"I have employed many college, university and TEC graduates and have found that they are generally institutionalised, overeducated, one-dimensional characters who for the main part have a chip on their shoulders because they feel as graduates they should automatically be placed at a management level. However, in reality, this is rarely the case.

"How, as an employer, can we employ a student whose only knowledge of his or her chosen career is theory based with the exception of a 2 week placement in a remotely related field.

"The students are taught by desk bound individuals whose knowledge is also theory based who have dipped their toe into the workplace only to decide it was actually hard work and actually they knew nothing and in a state of panic returned to the bosom of the education system to become tutors and lecturers.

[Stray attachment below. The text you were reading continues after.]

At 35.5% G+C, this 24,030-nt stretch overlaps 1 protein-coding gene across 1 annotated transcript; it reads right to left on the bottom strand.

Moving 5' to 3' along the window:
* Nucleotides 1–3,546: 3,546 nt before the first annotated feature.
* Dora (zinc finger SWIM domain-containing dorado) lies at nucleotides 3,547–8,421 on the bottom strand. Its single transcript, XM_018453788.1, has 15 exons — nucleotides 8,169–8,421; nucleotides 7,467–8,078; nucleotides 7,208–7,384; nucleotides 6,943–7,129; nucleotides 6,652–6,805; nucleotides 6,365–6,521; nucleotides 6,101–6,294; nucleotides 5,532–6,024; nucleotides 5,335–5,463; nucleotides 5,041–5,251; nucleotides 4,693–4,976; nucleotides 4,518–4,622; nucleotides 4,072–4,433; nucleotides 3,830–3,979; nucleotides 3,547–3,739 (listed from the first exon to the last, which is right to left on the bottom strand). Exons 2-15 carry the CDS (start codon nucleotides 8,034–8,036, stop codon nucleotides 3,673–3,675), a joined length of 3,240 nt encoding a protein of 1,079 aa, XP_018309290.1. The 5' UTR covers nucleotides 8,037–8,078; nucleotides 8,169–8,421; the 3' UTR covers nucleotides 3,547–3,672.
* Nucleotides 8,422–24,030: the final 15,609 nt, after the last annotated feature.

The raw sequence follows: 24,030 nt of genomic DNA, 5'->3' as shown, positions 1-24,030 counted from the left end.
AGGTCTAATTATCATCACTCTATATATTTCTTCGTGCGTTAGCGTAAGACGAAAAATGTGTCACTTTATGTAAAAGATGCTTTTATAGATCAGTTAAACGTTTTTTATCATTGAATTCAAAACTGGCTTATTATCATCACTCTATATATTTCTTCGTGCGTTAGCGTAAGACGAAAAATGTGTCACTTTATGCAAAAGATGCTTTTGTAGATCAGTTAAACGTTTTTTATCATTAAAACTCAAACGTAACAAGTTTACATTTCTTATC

"How can industry take these people as serious candidates for management posts. Many of them have been institutionalised by being in education until they are 19, 20 or 21 and have the social skills of a caterpillar. Can they manage an iron on a uniform? Can they manage to stand close to the razor? All they seem to be able to manage is to go home." (Roger Hind: Education and training: the view from a small business.)

Such comments may appear emotional and "off the wall" but his concerns ought to be addressed by our education and training industry. The second quote is from a Senior Lecturer in Community Nursing: